I would say you were misquoting me if it weren't for the fact that you are basically working from what I said. In this situation, I would ask you to consider linear nature of language and recognize that it is always only one aspect of the belief system we have developed throughout our process. We all have to step foot into it.

And while repetition, in the moral dimension, can be hostile to anything that confronts it with difference (it is the diachotic opposite of difference after all), it is what facilitates new ideas (or difference). However, there is a human response to difference and repetition that tends towards putting more emphasis on what can be repeated at the expense of difference (the creative. The problem here, as concerns science (or an emphasis on what can be repeated) is not the tools by which science works, but the tendency of some of its champions to act as if there is no other path to understanding. And please be patient with my snaking around here. To rip off of and revise Russell:

"Philosophy lies in that no man's land between science and literature."

On one hand, philosophy works towards the rigor of science (repetition or that which can be repeated). At the same time, it works towards a kind of poetry of understanding or that which is as truthful as it is beautiful (difference). But this is not an either/or situation. It is a spectrum in which all those that engage in philosophy participate at different points in the spectrum at various times.

Now, to bring this back to the issue of difference and repetition, I can only offer my interpretation of Deleuze's point concerning his metaphysical core, which is as logical and semantic as it is ontological or metaphysical:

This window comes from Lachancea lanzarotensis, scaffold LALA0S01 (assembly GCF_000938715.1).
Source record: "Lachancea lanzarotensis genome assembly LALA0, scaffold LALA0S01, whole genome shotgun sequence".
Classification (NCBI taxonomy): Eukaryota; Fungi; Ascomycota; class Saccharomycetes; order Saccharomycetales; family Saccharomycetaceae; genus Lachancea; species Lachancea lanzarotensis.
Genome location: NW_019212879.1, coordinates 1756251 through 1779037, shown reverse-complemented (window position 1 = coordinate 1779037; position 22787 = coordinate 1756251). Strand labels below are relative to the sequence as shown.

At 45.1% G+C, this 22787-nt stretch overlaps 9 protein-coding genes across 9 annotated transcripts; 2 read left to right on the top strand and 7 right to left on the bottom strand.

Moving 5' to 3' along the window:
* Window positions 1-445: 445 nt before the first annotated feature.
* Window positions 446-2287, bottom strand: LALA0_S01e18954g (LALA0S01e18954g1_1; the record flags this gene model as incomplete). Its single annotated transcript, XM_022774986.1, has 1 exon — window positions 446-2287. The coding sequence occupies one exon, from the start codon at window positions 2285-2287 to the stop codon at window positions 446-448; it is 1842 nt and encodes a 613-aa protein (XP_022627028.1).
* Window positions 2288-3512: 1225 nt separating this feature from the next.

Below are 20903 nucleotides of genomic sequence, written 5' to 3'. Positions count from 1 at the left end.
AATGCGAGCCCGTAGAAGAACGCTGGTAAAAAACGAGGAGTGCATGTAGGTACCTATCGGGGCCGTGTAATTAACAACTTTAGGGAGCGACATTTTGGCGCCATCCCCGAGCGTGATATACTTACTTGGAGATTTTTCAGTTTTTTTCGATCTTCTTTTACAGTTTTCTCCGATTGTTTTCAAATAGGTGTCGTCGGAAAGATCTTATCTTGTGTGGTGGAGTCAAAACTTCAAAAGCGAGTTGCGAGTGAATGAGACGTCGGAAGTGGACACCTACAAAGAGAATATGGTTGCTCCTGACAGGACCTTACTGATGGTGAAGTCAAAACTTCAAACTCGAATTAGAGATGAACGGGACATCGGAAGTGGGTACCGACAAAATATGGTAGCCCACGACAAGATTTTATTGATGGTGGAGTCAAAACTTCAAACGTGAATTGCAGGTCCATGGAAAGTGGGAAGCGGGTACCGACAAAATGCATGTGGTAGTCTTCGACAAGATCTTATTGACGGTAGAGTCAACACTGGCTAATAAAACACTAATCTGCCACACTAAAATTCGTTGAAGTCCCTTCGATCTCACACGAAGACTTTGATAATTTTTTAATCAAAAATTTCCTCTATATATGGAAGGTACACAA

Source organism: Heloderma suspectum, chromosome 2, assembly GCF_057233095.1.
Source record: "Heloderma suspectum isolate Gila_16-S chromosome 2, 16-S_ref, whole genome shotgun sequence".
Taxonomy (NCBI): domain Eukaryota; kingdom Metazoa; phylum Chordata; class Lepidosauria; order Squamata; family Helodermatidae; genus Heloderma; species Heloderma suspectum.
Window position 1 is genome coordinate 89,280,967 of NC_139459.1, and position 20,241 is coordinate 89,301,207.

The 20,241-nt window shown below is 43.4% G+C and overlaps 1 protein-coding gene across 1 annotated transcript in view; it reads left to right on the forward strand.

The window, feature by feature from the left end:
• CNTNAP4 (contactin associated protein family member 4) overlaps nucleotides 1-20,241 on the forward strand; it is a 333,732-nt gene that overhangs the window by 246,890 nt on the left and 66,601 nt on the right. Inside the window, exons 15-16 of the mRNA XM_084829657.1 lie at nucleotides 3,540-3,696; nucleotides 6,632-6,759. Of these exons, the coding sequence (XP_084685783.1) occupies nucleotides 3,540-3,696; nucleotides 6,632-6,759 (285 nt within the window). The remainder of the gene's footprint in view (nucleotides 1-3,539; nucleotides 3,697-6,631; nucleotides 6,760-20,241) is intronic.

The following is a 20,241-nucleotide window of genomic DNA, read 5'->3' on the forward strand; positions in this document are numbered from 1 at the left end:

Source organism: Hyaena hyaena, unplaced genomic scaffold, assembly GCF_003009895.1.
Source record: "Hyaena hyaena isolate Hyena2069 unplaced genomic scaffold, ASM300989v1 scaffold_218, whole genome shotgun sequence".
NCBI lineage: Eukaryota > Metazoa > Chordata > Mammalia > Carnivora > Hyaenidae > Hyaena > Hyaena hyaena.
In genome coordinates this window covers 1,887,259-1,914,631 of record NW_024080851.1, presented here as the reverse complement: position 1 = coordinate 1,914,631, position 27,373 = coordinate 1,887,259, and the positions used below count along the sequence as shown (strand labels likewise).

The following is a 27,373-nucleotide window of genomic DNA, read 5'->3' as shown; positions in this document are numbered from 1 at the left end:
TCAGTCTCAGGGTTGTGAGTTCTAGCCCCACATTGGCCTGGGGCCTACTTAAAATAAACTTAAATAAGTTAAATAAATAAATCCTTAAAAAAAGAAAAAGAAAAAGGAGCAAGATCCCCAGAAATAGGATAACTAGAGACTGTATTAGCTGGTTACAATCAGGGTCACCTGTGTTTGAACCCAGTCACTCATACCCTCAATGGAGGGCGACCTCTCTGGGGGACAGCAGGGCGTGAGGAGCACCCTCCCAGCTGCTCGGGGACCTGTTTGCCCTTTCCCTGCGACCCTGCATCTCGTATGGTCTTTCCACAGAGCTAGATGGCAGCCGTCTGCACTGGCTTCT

"A pure repetition, at its purest, can only be a different instance of the same thing which means that difference is the only thing repeated."

Beyond that, all there is is our response to it. This makes the overemphasis on the repeatable side of the spectrum (those who lean towards the scientific method) as natural as those who lean to the poetic/literary (difference( side of it.

The problem only occurs when the emphasis on the repeatable rejects difference as unimportant:

When the scientific fails to recognize that there are a lot of different people out there seeking understanding through a lot of different methods. When it does that, it succumbs to the very thing it presumes to be resisting: fascism.

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WanderingLands
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Re: Postcards:

Postby WanderingLands » Sat Apr 12, 2014 10:06 pm

Your idea of what you have said about repetition and difference is definitely one that is true, especially when it comes to the difference between the mind and the world when the mind breaks with the world to create what would be manifested as "fantasies" or "pure imagination". I would like to add some things of what I learned, and maybe you can pick up on it and think about it, if you are interested.

Reality, for me, can be deduced as a wave, as in an interaction between humanity and nature. As soon as they completely mold their paradigm or whatever pattern, they move away from Nature and Constructive Interference (which are multiple waves interacting harmoniously), and instead define their own Reality and impose it on others, while not being open to other things (Destructive Interference). It's pretty much a concept, like aesthetics, where opposite forces work in conjunction with each other to produce thought, which manifests in a concept. One post of mine you may find interesting is "A Social Organism", found at the Political philosophy section of this forum.

d63
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Re: Postcards:

Postby d63 » Sat Apr 12, 2014 10:33 pm